SitNews - Stories in the News - Ketchikan, Alaska

Just a little sip in the air



September 26, 2015
Saturday PM

Ketchikan, Alaska -
Our old family friend Skookum Gregorchuck calls this time of year, the 'eer time. He means it is the time of hunting deer and making beer.

jpg  Dave Kiffer

We'll talk about the hunting deer later, but I was reminded about the making of beer recently when I saw a story about Craft Beers and Brew Pubs and all that sort of thing being a big to-do in Alaska these days. Heckfire, there are even books one can buy if one wants to sip their beery way up one side and down the other of Alaska.

It seems that the Last Frontier is even trying to market itself to "beer tourists" who may want to combine a trip to Alaska with the desire to sample the various brews - home and otherwise - of this great state.

Skookum was a friend of my father's for something like 200 years and he shared a love of beer with the old fisherperson.

They also shared a general unhappiness with the cost of the beer.

They were always trying to find the cheapest way of imbibing in their preferred adult beverage. In fact, I remember one time when Dad was getting all cheesed off about the price of beer.

"Crikey," he said (this post has been edited for family consumption). "I can't believe that even that (urination) water Rainier is over a dollar a six pack. It's driving me to the poor (pour?) house!"

Yes, you can tell that was a while back. I'm not sure I even remember any beer being a dollar a six pack here. At least not any beer that anyone really wanted to drink.

But I digress.

Anyway, Dad and Skookum would usually - this time of year - try to alleviate their financial concerns by putting up a couple thousand gallons of homebrew for the winter larder.

I don't remember a lot of the details (they couldn't either), but it did involve several of those big plastic 50 gallon trash barrels and just about every two quart glass bottle they could find on the island. I was dragooned into searching high and low for those bottles. I got a quarter for each one I could come up with.

And some of the places I found them, well, since the bottles were to be repurposed as containers for human beverage consumables, I had to resort to "don't ask, don't tell."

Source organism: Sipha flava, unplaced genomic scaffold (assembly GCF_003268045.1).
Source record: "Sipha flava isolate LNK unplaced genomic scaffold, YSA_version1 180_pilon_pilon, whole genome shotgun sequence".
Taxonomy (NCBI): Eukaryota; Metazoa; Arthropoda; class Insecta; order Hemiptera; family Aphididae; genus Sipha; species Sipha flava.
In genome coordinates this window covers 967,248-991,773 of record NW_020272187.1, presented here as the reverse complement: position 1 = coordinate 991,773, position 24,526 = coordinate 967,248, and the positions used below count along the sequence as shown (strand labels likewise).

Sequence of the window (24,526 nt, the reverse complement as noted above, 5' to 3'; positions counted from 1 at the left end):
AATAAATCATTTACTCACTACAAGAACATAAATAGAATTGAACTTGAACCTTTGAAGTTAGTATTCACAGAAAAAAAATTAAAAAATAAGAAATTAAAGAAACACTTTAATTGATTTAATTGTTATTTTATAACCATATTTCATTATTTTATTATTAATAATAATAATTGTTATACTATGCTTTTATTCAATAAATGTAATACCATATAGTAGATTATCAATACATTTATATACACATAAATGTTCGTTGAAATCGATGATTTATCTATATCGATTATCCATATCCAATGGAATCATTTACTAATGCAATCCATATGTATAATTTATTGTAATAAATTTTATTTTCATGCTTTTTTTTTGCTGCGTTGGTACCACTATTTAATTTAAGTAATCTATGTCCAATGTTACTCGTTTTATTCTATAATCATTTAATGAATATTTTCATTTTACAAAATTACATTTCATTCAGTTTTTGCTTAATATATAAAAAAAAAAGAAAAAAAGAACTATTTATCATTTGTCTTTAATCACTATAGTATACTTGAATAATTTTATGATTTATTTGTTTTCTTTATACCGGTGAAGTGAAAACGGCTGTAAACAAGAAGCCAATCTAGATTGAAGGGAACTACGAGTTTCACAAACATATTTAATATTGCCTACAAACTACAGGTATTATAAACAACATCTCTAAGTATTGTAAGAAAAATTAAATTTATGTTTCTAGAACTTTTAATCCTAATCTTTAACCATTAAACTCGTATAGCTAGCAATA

Not that that would have stopped the consumption. Dad and Skookum both believed that good beer (or any beer, for that matter) contained magical qualities and could cure whatever ailed you. At the very least, it had enough potency to kill off any stray bacteria lounging around on those used glass bottles.

I also remember the siphon tube. Apparently during the fermentation process, the liquid had to be siphoned from the barrels into the bottles.

At that point it had already developed a certain potency as I discovered one Sunday afternoon when my mother and I arrived home from church to find Skookum and Dad taking a siesta on the kitchen floor, which was inundated with about two inches of brew flood. It seems that a portion - clearly a fairly large one - had gone into the bottlers rather than the bottles.

Mom, of course, was not amused. And that led to future bottling taking place in the basement rather than the utility room.

Anywhooo, reading about Alaska becoming a beer destination ("You can really 'hop' to it, in Ketchikan!") reminded me that I should check in with Skookum to get his take on this "new Alaska."

I asked him what he thought about the whole "craft beer" industry.

"Crap beer?" He sputtered. "You mean like Old Milwaukee? Geeze, I've drunk a lot of crap beer, but life's too short, Son. I don't drink no crap beer anymore."

I explained I mean Craft Beer.

"Oh, craft, like crochet or something?" he was still a little unclear on the subject. "My wife once crocheted me a beer cozy. But it made the bottle too slippery."

Had he ever been inside a "Brew Pub?"

"A Pub? Geeze, why would I want to drink that warm English (urination) water?"

Well, what about beer "tasting rooms?" Wouldn't Skookum love to be able to sample of a variety of fine ales?

He thought for a minute.

"In my day, Sonny, we called those places bars."

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Dave Kiffer is a freelance writer living in Ketchikan, Alaska.
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